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Older Shimano 105 6sp hub - broken axle

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Older Shimano 105 6sp hub - broken axle

Old 02-17-24, 07:55 PM
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Older Shimano 105 6sp hub - broken axle

Recently inherited an old Nishiki road bike with Shimano HB1050 rear hub 6sp. The axle is broken and only part of the axle is found. I've determined that I need a 10mm [o.d] axle but I am unsure of the overall length. Would appreciate any info available. ty in advance! nevermind...found it with google AI. 137mm. ty!

Last edited by LC2024; 02-17-24 at 08:07 PM.
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Old 02-17-24, 08:18 PM
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That sounds like a 126mm spaced FH-1050.
Typically, HB is a front hub and would use a 9mmx1mmx111 axle, NOT a 10mmx1mmx137.

Usually, you can just add 11mm to the OLD to determine axle length for QR axles.
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Old 02-17-24, 08:33 PM
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Just measure the width between the dropouts and add 11mm as Bill Kapaun said.

John

Edit added: it just occurred to me that if you are missing part of the axle you might also be missing the spacers and lock nut. Maybe even the cone.
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Old 02-17-24, 08:33 PM
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https://www.kstoerz.com/freespoke/hub/409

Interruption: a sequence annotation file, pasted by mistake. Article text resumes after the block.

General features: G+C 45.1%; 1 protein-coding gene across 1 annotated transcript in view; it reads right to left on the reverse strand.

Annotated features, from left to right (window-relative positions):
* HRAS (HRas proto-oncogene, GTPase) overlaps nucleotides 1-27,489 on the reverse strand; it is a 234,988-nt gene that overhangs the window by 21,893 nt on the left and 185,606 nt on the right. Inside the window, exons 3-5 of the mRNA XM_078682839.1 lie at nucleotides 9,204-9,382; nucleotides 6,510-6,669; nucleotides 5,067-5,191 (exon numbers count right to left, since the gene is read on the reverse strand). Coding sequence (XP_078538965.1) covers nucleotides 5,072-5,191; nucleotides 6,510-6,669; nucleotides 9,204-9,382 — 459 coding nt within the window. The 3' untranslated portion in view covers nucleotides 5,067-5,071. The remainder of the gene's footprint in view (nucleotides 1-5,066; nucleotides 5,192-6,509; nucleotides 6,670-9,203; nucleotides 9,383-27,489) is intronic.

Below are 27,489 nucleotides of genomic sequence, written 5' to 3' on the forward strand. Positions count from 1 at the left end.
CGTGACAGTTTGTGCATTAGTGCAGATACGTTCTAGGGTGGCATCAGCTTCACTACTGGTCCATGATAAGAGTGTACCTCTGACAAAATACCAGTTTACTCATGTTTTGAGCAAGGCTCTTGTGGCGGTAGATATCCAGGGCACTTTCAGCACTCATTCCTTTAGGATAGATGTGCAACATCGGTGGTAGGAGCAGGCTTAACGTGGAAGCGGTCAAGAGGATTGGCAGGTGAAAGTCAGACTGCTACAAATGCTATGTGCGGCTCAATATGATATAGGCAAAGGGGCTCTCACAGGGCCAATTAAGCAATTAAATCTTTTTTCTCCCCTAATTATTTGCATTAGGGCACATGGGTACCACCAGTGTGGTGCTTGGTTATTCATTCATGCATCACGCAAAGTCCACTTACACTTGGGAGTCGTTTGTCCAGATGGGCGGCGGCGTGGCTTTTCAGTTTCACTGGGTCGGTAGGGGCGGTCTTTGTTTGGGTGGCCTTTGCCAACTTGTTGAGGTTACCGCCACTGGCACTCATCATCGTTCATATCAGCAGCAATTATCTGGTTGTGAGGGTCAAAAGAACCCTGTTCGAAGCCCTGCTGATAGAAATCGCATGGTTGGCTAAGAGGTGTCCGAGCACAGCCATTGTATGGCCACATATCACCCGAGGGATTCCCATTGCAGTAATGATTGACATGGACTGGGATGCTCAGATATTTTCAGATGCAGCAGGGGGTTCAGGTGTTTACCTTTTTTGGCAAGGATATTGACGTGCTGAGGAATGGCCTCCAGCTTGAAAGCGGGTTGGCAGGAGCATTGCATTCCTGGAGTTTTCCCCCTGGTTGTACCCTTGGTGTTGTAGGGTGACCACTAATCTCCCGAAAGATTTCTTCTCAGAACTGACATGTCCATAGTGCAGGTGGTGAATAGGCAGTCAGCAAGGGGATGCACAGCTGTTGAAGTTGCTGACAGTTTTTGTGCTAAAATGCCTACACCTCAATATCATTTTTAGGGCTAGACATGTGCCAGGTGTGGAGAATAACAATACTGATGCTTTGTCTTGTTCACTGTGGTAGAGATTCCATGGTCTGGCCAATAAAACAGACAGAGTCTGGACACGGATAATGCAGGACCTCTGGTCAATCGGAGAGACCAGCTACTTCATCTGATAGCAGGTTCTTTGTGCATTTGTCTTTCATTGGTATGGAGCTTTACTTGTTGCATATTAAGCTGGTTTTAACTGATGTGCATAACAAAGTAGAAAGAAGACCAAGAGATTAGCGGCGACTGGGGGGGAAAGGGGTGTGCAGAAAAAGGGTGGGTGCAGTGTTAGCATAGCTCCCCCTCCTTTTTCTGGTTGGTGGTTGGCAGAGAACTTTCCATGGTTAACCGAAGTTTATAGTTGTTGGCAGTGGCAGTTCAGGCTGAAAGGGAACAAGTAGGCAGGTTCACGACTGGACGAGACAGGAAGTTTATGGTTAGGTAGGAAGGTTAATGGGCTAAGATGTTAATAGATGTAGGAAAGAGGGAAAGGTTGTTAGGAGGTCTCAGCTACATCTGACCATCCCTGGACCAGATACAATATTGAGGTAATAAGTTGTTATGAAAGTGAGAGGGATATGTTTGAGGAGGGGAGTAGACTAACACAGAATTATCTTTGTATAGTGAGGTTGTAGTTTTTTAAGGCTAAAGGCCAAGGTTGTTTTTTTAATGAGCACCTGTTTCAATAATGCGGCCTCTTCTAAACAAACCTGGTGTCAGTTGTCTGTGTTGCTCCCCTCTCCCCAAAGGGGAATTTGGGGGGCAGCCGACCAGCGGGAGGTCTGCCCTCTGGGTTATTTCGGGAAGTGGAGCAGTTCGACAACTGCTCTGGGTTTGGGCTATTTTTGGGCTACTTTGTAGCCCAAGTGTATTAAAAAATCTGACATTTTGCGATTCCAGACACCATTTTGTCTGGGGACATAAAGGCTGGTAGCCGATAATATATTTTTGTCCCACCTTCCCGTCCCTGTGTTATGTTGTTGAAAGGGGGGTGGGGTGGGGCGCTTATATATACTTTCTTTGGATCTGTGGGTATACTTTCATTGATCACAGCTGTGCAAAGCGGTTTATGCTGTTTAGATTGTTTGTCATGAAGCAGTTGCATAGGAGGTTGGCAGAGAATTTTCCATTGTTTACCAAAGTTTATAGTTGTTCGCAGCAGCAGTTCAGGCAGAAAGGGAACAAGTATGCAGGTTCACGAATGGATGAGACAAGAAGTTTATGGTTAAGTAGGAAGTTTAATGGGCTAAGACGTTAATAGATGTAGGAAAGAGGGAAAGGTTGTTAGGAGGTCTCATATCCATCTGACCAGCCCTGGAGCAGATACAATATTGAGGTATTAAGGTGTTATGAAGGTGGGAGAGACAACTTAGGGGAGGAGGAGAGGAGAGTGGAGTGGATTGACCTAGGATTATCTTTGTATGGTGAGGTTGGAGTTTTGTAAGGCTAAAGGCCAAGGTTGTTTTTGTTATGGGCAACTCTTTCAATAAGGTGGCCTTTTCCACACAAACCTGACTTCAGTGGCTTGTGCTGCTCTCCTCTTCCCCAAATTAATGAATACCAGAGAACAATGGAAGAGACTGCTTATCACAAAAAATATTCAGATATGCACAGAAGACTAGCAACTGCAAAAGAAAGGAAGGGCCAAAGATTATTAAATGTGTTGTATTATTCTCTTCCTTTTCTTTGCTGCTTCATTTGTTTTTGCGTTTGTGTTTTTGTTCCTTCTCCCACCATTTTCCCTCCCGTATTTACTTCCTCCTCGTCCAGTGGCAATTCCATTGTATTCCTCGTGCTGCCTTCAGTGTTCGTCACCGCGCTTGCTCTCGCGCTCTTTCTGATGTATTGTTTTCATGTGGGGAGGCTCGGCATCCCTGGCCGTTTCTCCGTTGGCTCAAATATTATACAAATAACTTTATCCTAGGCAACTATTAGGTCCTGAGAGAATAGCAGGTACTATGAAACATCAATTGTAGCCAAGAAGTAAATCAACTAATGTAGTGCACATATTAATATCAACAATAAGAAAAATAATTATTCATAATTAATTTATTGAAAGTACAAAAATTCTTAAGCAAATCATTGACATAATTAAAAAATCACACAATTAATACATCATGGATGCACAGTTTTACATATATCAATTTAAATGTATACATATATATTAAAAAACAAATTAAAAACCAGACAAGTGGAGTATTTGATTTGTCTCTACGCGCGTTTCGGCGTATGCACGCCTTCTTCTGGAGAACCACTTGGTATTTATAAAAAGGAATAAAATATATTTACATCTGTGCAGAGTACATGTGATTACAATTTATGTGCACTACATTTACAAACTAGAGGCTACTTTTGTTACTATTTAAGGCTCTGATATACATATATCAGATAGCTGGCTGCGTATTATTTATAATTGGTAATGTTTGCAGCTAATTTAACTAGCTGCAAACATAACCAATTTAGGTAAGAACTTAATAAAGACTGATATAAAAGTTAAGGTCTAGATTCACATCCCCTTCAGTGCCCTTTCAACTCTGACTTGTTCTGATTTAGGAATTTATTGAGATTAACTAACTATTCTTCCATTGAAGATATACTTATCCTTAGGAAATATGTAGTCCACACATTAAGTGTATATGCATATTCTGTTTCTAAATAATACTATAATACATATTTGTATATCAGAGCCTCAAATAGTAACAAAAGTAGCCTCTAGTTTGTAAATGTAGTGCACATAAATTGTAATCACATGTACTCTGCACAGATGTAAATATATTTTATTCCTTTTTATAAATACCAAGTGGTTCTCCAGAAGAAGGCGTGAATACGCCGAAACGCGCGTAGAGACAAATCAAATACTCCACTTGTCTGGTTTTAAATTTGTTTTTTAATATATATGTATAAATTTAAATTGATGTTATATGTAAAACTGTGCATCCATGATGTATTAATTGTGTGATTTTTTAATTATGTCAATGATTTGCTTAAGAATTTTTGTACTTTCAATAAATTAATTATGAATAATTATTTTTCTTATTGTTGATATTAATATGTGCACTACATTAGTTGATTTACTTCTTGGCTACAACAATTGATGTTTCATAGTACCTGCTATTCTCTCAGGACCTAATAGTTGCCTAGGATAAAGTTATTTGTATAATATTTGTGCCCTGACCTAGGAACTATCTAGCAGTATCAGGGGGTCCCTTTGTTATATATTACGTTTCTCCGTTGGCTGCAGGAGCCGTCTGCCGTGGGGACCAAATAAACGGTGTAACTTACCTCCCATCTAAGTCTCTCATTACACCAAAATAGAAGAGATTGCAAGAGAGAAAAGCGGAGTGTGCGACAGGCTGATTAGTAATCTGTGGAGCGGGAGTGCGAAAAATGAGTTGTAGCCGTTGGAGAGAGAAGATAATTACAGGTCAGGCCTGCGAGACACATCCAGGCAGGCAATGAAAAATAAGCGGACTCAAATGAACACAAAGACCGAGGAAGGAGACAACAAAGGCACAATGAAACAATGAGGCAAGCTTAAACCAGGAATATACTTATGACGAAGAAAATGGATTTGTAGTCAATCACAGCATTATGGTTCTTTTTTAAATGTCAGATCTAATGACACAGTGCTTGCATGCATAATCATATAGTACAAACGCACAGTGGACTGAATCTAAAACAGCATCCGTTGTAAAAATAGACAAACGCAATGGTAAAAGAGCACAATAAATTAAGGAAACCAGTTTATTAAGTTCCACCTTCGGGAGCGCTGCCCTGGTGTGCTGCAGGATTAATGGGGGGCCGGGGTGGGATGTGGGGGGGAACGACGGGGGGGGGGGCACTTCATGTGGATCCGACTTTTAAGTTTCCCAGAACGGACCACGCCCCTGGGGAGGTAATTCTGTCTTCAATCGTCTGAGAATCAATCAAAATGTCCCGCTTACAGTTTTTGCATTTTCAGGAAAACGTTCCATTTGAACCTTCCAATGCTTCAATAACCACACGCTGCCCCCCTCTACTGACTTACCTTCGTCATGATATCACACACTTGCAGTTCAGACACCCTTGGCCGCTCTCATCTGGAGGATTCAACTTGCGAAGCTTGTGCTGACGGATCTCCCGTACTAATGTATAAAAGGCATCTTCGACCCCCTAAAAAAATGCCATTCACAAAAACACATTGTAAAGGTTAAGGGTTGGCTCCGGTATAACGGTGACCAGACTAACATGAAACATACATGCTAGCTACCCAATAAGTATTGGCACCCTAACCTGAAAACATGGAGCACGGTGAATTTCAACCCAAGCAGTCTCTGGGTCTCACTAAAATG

​​​​​​https://www.loosescrews.com/product/...et-10x1x137mm/
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Old 02-17-24, 08:58 PM
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Originally Posted by LC2024
Recently inherited an old Nishiki road bike with Shimano HB1050 rear hub 6sp. The axle is broken and only part of the axle is found. I've determined that I need a 10mm [o.d] axle but I am unsure of the overall length. Would appreciate any info available. ty in advance! nevermind...found it with google AI. 137mm. ty!
105 freewheel hub. Shimano used the 'HB' model # for both front and rear, for freewheel rear hubs too.

Should take a standard 10X137mm axle for a quick release setup.
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Old 02-18-24, 01:12 AM
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Thank you for the guidance everyone!! Terrific community and I'm lucky to find this forum.
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Old 02-18-24, 05:54 AM
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Originally Posted by LC2024
Recently inherited an old Nishiki road bike with Shimano HB1050 rear hub 6sp. The axle is broken and only part of the axle is found. I've determined that I need a 10mm [o.d] axle but I am unsure of the overall length. Would appreciate any info available. ty in advance! nevermind...found it with google AI. 137mm. ty!
Just FYI: Freewheel hubs put more bending stress on the axle, versus more modern freehubs with cassettes, the latter having the drive side bearing much closer to the dropout (so the axle more in shear, and less in bending). My point being, try to find a replacement of decent quality steel, though I'm not sure how, though someone who services older (classic and vintage) touring bikes (heavily loaded) might have recommendations. I know, they used freewheels for eons before the advent of freehubs, but this (axle breakage) is the main reason the latter was invented. It's not like a cassette was faster for switching gears for a race bike, axle loading is the big improvement.
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Old 02-18-24, 06:01 AM
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Originally Posted by Duragrouch